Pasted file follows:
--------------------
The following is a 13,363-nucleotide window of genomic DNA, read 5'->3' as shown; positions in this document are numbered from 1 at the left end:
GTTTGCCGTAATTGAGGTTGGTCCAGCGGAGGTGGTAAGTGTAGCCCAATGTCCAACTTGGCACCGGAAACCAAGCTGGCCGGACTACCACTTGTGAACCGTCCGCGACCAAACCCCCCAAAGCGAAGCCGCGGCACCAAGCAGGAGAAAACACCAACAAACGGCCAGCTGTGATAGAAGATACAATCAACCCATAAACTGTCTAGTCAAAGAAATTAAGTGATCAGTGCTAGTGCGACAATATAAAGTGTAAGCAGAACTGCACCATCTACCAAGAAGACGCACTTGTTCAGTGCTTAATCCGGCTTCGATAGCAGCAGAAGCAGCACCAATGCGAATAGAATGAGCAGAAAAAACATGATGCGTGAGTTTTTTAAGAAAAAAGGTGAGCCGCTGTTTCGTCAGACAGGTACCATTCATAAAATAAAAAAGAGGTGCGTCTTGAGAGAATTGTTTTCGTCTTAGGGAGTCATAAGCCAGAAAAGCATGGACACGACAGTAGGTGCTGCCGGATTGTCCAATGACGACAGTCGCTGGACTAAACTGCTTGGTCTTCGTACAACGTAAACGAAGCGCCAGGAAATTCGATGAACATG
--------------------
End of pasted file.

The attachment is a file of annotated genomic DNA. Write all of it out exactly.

The following is a 13,363-nucleotide window of genomic DNA, read 5'->3' as shown; positions in this document are numbered from 1 at the left end:
GTTTGCCGTAATTGAGGTTGGTCCAGCGGAGGTGGTAAGTGTAGCCCAATGTCCAACTTGGCACCGGAAACCAAGCTGGCCGGACTACCACTTGTGAACCGTCCGCGACCAAACCCCCCAAAGCGAAGCCGCGGCACCAAGCAGGAGAAAACACCAACAAACGGCCAGCTGTGATAGAAGATACAATCAACCCATAAACTGTCTAGTCAAAGAAATTAAGTGATCAGTGCTAGTGCGACAATATAAAGTGTAAGCAGAACTGCACCATCTACCAAGAAGACGCACTTGTTCAGTGCTTAATCCGGCTTCGATAGCAGCAGAAGCAGCACCAATGCGAATAGAATGAGCAGAAAAAACATGATGCGTGAGTTTTTTAAGAAAAAAGGTGAGCCGCTGTTTCGTCAGACAGGTACCATTCATAAAATAAAAAAGAGGTGCGTCTTGAGAGAATTGTTTTCGTCTTAGGGAGTCATAAGCCAGAAAAGCATGGACACGACAGTAGGTGCTGCCGGATTGTCCAATGACGACAGTCGCTGGACTAAACTGCTTGGTCTTCGTACAACGTAAACGAAGCGCCAGGAAATTCGATGAACATG